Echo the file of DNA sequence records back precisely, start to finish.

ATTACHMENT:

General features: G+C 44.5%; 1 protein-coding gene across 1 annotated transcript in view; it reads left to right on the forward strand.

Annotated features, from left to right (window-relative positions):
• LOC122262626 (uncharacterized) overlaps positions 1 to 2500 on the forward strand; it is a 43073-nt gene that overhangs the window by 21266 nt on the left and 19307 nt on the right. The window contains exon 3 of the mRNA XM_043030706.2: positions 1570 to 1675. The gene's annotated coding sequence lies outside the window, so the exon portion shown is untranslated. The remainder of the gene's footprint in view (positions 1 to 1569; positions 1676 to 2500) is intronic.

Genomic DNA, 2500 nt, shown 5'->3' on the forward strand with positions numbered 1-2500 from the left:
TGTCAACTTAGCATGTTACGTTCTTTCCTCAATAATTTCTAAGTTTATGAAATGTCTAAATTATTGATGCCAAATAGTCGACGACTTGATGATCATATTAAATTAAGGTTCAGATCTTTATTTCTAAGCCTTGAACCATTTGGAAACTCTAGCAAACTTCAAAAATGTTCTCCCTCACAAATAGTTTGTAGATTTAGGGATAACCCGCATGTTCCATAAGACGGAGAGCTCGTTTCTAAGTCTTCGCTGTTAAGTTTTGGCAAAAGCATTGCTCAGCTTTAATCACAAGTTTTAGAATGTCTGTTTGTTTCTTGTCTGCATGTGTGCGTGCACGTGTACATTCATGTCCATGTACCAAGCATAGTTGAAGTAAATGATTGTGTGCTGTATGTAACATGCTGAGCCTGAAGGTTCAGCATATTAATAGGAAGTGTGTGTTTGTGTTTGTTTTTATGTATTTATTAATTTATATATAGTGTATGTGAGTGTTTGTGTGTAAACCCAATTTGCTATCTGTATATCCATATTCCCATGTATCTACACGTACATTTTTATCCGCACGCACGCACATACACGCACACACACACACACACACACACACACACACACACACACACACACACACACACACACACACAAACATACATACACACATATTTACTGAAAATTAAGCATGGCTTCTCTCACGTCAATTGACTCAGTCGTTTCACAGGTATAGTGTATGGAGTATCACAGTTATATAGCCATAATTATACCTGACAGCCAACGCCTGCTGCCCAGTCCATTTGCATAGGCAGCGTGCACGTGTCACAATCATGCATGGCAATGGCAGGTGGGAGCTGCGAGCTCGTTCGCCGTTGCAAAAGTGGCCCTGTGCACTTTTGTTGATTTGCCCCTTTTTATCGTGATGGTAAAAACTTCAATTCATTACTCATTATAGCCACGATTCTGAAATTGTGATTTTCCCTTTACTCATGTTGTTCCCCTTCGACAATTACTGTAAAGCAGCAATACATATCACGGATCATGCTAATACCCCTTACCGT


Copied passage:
General features: G+C 44.5%; 1 protein-coding gene across 1 annotated transcript in view; it reads left to right on the forward strand.

Annotated features, from left to right (window-relative positions):
• LOC122262626 (uncharacterized) overlaps positions 1 to 2500 on the forward strand; it is a 43073-nt gene that overhangs the window by 21266 nt on the left and 19307 nt on the right. The window contains exon 3 of the mRNA XM_043030706.2: positions 1570 to 1675. The gene's annotated coding sequence lies outside the window, so the exon portion shown is untranslated. The remainder of the gene's footprint in view (positions 1 to 1569; positions 1676 to 2500) is intronic.

Genomic DNA, 2500 nt, shown 5'->3' on the forward strand with positions numbered 1-2500 from the left:
TGTCAACTTAGCATGTTACGTTCTTTCCTCAATAATTTCTAAGTTTATGAAATGTCTAAATTATTGATGCCAAATAGTCGACGACTTGATGATCATATTAAATTAAGGTTCAGATCTTTATTTCTAAGCCTTGAACCATTTGGAAACTCTAGCAAACTTCAAAAATGTTCTCCCTCACAAATAGTTTGTAGATTTAGGGATAACCCGCATGTTCCATAAGACGGAGAGCTCGTTTCTAAGTCTTCGCTGTTAAGTTTTGGCAAAAGCATTGCTCAGCTTTAATCACAAGTTTTAGAATGTCTGTTTGTTTCTTGTCTGCATGTGTGCGTGCACGTGTACATTCATGTCCATGTACCAAGCATAGTTGAAGTAAATGATTGTGTGCTGTATGTAACATGCTGAGCCTGAAGGTTCAGCATATTAATAGGAAGTGTGTGTTTGTGTTTGTTTTTATGTATTTATTAATTTATATATAGTGTATGTGAGTGTTTGTGTGTAAACCCAATTTGCTATCTGTATATCCATATTCCCATGTATCTACACGTACATTTTTATCCGCACGCACGCACATACACGCACACACACACACACACACACACACACACACACACACACACACACACACACACACACACACAAACATACATACACACATATTTACTGAAAATTAAGCATGGCTTCTCTCACGTCAATTGACTCAGTCGTTTCACAGGTATAGTGTATGGAGTATCACAGTTATATAGCCATAATTATACCTGACAGCCAACGCCTGCTGCCCAGTCCATTTGCATAGGCAGCGTGCACGTGTCACAATCATGCATGGCAATGGCAGGTGGGAGCTGCGAGCTCGTTCGCCGTTGCAAAAGTGGCCCTGTGCACTTTTGTTGATTTGCCCCTTTTTATCGTGATGGTAAAAACTTCAATTCATTACTCATTATAGCCACGATTCTGAAATTGTGATTTTCCCTTTACTCATGTTGTTCCCCTTCGACAATTACTGTAAAGCAGCAATACATATCACGGATCATGCTAATACCCCTTACCGT